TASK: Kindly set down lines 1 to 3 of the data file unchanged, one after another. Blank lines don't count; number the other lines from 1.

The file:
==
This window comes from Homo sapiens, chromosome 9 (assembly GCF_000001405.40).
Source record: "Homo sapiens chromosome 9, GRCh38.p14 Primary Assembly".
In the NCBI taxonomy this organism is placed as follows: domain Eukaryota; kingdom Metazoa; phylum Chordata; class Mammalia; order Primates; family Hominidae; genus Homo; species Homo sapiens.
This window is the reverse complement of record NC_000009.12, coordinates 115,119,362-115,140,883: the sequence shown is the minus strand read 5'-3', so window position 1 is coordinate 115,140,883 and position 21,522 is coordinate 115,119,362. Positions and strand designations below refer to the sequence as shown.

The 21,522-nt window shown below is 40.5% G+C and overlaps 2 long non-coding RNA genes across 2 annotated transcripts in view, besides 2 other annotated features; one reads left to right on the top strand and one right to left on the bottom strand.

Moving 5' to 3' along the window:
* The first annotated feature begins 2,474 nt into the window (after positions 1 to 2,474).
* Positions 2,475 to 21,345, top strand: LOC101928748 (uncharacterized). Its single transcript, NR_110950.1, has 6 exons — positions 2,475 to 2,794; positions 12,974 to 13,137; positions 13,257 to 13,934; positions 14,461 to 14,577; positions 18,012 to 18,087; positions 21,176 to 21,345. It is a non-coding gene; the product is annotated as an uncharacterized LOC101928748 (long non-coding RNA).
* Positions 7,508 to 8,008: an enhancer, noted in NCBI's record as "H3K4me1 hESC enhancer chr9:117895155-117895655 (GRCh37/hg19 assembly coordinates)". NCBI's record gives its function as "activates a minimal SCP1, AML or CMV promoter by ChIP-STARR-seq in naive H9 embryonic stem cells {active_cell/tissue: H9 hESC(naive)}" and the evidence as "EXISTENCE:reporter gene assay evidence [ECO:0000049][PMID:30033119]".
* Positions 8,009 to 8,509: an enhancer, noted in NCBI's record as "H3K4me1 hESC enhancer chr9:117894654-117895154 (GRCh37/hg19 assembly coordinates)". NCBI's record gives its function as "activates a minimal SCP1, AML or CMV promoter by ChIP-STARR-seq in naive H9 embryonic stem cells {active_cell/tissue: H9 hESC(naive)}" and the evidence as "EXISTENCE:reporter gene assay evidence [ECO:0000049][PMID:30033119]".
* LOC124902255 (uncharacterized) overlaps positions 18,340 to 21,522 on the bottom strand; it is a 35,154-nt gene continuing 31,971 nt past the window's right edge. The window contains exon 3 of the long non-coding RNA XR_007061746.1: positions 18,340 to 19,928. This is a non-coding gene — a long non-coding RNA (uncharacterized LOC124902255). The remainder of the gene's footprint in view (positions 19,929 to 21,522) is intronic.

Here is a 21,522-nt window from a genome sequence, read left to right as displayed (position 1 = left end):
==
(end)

This window comes from Homo sapiens, chromosome 9 (assembly GCF_000001405.40).
Source record: "Homo sapiens chromosome 9, GRCh38.p14 Primary Assembly".
In the NCBI taxonomy this organism is placed as follows: domain Eukaryota; kingdom Metazoa; phylum Chordata; class Mammalia; order Primates; family Hominidae; genus Homo; species Homo sapiens.